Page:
Attachment Erasure: Identified through Relationships with Men


“This is X, she is Y’s [sister/ daughter/ girlfriend/ wife/ ex-wife/ former lover/ colleague/ barista].”


“Oh, I know you—you’re Y’s [sister/ daughter/ girlfriend…].”


“Who’s that?”
“Oh, that’s Y’s [sister/ daughter/ girlfriend…].”
“I mean, what is her name?”
“Oh. X.”


In a climate wherein men are still implored to care about women through the lens of their relationships, women remain fractional. Still not whole, not people. This mode of thinking is pervasive and robs the individual woman of her autonomy. Effectively, it is erasure by attachment.

I understand that we naturally strive to find connections when meeting new people. We are curious to learn how we all came to be in the same space for the same event and share similar interests. I do it myself—I find it helpful at conferences and other large gatherings where there are more new people than my brain can rightfully parse. I get it. Association is a learning technique.

Yes, we’ve all been someone’s sixth degree of separation, but this is different. It runs deeper. This is a systemic worldview. Or, un-view. A denial of individuality. Consider this: When you’ve been introduced to a man, has the person making the introduction ever revealed—in that moment, in his presence—who the man used to be sexually involved with? Or emphasized his wife’s profession instead of his own? Or imparted his sister’s position on the board of a given firm? I have not seen this, but it routinely happens when I am introduced to women. So often that, though we might exchange a glance, we dismiss it as acceptable.

Recently remarried, I am continually reminded how frequently such erasure happens in traditionally binary marital partnerships. People regularly address my husband instead of me—both in my absence and my presence (i.e., they respond to him when I ask a question, ask his permission to hug or otherwise greet me, apologize to him after offending me, etc.). Most cab drivers acknowledge only him—even when I’m the one who gives directions or pays the fare. At restaurants, hosts greet him first—even when it’s my name on the reservation, and wait staff offer him the tasting wine—even when I’ve placed the wine order (and despite his glass of whiskey). It is a constant invisibility. Often one of us will make a comment or otherwise call it out, but honestly, I tire of needing to do so.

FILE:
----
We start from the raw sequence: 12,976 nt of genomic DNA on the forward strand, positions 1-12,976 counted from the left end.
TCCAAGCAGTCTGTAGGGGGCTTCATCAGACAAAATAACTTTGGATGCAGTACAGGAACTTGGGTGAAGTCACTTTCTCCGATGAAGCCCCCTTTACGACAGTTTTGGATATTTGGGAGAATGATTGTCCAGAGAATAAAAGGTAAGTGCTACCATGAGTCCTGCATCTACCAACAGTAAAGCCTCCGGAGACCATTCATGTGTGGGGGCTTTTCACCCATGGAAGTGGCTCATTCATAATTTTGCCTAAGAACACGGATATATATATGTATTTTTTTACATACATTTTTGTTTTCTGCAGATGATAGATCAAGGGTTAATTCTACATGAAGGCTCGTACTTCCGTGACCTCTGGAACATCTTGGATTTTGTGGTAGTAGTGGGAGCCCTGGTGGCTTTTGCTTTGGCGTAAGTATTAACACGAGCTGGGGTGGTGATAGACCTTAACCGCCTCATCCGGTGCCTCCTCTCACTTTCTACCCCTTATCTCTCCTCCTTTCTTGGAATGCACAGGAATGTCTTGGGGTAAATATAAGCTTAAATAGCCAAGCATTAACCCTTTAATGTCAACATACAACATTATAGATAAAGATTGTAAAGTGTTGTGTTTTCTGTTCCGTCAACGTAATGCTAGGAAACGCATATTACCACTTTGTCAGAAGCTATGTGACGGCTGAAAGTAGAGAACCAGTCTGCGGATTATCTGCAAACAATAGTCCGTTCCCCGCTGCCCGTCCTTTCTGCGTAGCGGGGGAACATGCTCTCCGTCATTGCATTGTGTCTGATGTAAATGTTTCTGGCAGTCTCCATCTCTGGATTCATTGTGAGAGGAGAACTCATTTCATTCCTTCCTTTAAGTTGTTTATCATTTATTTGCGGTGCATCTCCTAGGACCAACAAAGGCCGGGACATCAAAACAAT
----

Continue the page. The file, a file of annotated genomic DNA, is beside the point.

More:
Imagine this: You have published two books. You’ve performed and facilitated workshops across North America. You’ve won a few literary awards, you’ve been nominated for others. You do the work. You produce. You’re smart. You’re dedicated. You’re generous. You’re YOU. But still—you are introduced or recognized through a filter of men with whom you’ve been associated in one way or another. You studied with professor A. You were roommates with B. You were in theatre with C. You succeeded D. Your father is E. Your ex-husband is F, Esq. Or, my favorite, you used to have sex with E. When it is this ubiquitous it is no longer about degrees of separation but about a fundamental negation of worth.

I recently fell upon a quote from playwright Henrik Ibsen in regard to his play, Hedda Gabler, titled for its dangerously flawed and powerful protagonist. Throughout my years in theatre, I understood Hedda to be one of the most compelling women in literature, and a pinnacle role for women actors. She was dangerous, deceitful, jealous, and immoral—but powerful, fully self-actualized. As such, and by her mere existence as protagonist, I perceived the text as a rather feminist work for its time. However, when I came across Ibsen’s summation, I felt foolish: